With the rise of plant-based diets and flexitarianism, building a sustainable relationship with food means striking the balance between planetary and personal health. Sophie Parsons looks into how what we eat can combine politics and flavour.
In late March, as the world went into lockdown and we were forced to find new sources of at-home entertainment, many of us looked to home baking for comfort. Food offered the perfect distraction to the unprecedented; no longer simply a means to survival, our relationship with food has become entangled with emotions, politics, identity and community.
For environmental activists, how and what we eat can offer an opportunity to extend our personal hopes and fights for the planet into our everyday decisions, with each meatless meal and oat milk coffee an extension of our efforts to preserve the planet’s health. With the knowledge that what we are eating simultaneously has the potential to impact global carbon emissions and provide us with comfort in the wake of global unrest, how can we find a sustainable balance of both pleasure and politics?
Food is Politics
The phrase ‘you are what you eat’ has inspired a vast range of cookbooks, television shows and nutrition plans, increasing awareness around the importance of a healthy, balanced diet. However, as we continue to learn about the intrinsic relationship between what we eat and the global climate crisis, the phrase may have taken on a new meaning entirely. Mindful eating, low-waste, flexi, veggie, plant-based: how we eat and the labels we attribute to our diets have come to be a direct reflection of our own personal politics.
In a similar vein to society turning to banana bread amid a global pandemic, taking on these dietetic labels can offer some solace to an otherwise overwhelming fear for the future of our planet. Plant-based diets have become synonymous with the fight against climate change, with the global Veganuary movement having recently reached 1 million participants since its launch seven years ago. In attaching a sense of advocacy to our relationship with food, alongside the knowledge that how we are eating is ‘doing good’, sustainability can feel somewhat easier to achieve.
The late Anthony Bourdain famously professed ‘that food is politics’, having invested much of his career as a chef depicting the global impact food can have on community, lifestyle and the planet. In his 2017 documentary Wasted! The Story of Food Waste, Bourdain acknowledged the importance of personal values being at the crux of sustainable habits. The film goes on to champion the small actions we as individuals can partake in to lessen our waste and create a better relationship with the food on our plates. For Martyn Odell, this begins with meal planning: “I am trying to build a healthy relationship between food, health, food waste and sustainability. Sustainability often comes across as daunting and complex, when it doesn’t have to be!” Lagom Chef, Odell’s newly launched business, offers individuals the opportunity to better understand what’s on their plates, while removing the fore-thinking that often seems daunting in achieving a low-waste diet. Simplicity, Odell suggests, is the key to sustainability. He goes on to recommend an initial approach of plan, buy, cook, eat, compost or recycle; once that feels achievable, you can start introducing an organic and seasonal approach. “I think people take on too much and try to be perfect straight away,” he says.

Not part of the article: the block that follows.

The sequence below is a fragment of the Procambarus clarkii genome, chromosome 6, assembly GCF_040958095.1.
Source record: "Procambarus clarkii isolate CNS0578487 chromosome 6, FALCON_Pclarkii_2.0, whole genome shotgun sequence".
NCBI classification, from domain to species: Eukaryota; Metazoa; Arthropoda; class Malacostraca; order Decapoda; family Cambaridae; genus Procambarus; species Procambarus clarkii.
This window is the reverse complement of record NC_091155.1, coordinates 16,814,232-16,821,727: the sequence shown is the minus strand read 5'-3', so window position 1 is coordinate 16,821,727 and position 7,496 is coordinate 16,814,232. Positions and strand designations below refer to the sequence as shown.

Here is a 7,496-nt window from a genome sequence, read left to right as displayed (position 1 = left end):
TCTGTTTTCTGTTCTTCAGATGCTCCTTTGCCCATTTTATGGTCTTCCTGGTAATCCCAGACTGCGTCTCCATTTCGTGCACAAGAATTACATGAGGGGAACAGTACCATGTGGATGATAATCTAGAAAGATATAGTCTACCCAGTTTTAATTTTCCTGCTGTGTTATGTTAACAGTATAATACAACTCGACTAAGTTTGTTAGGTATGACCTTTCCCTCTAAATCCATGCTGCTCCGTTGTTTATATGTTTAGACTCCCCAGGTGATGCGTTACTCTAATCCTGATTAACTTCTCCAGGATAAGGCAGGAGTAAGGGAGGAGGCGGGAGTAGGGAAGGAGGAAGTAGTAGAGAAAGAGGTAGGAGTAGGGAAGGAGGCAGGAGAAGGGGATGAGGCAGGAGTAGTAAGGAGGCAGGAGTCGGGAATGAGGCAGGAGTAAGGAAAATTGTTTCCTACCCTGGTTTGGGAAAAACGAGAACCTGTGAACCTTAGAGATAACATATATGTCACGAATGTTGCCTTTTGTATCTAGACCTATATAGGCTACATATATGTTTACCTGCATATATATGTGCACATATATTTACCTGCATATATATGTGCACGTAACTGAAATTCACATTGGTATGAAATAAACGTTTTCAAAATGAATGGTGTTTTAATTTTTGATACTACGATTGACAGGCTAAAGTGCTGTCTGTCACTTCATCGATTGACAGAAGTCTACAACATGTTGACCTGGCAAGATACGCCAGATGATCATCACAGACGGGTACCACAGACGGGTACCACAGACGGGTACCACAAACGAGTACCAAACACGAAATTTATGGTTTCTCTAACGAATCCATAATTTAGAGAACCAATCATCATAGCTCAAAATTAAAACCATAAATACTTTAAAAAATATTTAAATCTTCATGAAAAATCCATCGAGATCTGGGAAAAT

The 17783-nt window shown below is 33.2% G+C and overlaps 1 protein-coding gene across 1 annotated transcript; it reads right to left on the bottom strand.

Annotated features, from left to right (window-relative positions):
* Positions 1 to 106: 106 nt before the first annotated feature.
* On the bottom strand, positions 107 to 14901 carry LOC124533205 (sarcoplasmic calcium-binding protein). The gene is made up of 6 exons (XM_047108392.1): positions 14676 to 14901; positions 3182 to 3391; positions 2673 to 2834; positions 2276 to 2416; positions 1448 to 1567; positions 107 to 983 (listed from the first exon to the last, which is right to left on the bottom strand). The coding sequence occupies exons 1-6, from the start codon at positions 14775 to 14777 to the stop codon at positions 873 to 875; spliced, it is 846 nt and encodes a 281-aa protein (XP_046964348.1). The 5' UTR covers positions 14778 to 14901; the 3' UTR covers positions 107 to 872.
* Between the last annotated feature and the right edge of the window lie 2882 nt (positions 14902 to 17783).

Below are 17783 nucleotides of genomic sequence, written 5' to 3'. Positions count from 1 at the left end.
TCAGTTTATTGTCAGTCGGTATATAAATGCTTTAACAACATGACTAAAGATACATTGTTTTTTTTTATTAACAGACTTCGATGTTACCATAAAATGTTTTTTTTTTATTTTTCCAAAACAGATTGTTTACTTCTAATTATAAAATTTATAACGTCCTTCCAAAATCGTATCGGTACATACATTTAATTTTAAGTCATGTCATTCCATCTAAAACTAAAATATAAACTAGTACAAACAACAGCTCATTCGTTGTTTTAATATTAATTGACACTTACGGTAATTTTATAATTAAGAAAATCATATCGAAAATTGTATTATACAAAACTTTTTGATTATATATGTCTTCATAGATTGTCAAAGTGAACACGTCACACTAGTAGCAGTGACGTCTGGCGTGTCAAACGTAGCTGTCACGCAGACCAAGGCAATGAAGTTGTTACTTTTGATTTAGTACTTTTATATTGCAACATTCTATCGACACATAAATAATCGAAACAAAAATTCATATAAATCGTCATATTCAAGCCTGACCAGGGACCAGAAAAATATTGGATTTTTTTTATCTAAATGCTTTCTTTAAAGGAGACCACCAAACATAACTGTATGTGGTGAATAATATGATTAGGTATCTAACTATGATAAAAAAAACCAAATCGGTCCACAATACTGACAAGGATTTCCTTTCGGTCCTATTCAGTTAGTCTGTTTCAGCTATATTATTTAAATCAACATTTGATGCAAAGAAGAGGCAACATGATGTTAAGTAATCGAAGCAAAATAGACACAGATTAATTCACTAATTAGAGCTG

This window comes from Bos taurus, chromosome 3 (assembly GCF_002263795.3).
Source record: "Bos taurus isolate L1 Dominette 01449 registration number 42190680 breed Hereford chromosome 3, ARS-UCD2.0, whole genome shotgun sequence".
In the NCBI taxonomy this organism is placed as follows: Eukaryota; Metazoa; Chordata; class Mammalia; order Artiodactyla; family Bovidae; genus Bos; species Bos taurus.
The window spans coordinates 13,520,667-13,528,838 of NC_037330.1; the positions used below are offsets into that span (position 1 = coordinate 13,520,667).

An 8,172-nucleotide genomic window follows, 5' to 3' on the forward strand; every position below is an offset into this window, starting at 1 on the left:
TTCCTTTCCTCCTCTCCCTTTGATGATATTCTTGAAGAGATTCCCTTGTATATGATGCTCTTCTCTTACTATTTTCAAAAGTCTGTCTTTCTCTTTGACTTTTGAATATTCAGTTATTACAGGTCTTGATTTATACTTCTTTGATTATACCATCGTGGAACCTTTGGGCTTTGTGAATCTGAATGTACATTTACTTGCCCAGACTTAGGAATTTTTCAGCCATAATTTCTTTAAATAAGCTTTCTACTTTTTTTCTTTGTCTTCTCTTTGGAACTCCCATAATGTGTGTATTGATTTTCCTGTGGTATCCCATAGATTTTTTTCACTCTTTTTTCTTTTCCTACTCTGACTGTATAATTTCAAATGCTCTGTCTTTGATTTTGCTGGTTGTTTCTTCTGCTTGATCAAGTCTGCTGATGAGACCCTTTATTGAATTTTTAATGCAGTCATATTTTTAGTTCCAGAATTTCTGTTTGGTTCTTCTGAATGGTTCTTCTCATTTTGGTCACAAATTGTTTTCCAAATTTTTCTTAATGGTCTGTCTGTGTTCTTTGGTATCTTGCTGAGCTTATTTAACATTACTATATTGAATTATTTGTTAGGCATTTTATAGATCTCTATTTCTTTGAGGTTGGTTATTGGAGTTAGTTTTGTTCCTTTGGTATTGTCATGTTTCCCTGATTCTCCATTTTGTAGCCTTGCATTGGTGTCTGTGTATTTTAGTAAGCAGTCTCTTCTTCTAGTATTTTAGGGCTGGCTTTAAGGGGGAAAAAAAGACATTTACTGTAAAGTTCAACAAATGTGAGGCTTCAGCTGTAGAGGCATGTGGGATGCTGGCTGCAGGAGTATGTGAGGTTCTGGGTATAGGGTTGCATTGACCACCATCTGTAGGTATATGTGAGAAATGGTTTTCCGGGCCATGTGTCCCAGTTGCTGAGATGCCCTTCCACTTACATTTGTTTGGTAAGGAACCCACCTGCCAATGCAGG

Combining Creativity with Knowledge
Attempts to achieve perfection within activism, as alluded to by Odell, can all too often overshadow our original motivations for change. For a habit to be sustainable, it must feel achievable. The rise of ‘flexitarianism’ shows us just this, with campaigns such as Meat-Free Monday having encouraged 21% of UK households to cut down on their meat intake. Removing the pressures around what we eat not only reduces the stress surrounding our diet, but also improves any possibility of longevity.
For Megan Hallett, a women’s health expert and trainee nutritionist, echoes this. “Striving to be perfect when it comes to our diets is all too common and the pressure of eating a particular way, or not eating particular foods, can really interfere with our mental health. Our relationship with food is just as important as the food itself.” Having specialised in hormonal health, Hallett’s practice advocates for balance and a careful consideration of stress hormones. “Cortisol (a stress hormone) can interfere with our gut health and thus, mental health, skin health, immune system and how well we absorb our nutrients. If we are stressed out about the food we are eating, we may not even be absorbing it optimally anyway.”
Building a balanced relationship with food could, therefore, be about prioritising our minds, bodies and taste buds while still considering the health of the planet. In eco-chef Tom Hunt’s ‘Root-to-Fruit’ manifesto, he explains how he believes this to be at the core of sustainable eating: “Every meal we eat offers us a unique opportunity to support people and Earth through the food we buy – that with a little care, ends in deliciousness.” Deliciousness is key. He goes on to explore much of what we know to be the fundamentals of a sustainable diet – seasonality, mostly plant-based, local and biodiversity – all while reinforcing the requisite of taste. “The solution to food waste is easy – celebrate good food.”
As individuals, changing our eating habits to better consider the environment is perhaps one of the most tangible actions that we ourselves can instigate. Sustainability, however, is a dual meaning word and in order to achieve a degree of longevity, the joy of food must be held in equal measure. As put by Hunt, eating for pleasure with both creativity and knowledge in mind “is a delicious way to maintain a good personal and planetary health, whilst discovering flavoursome ways of eating.”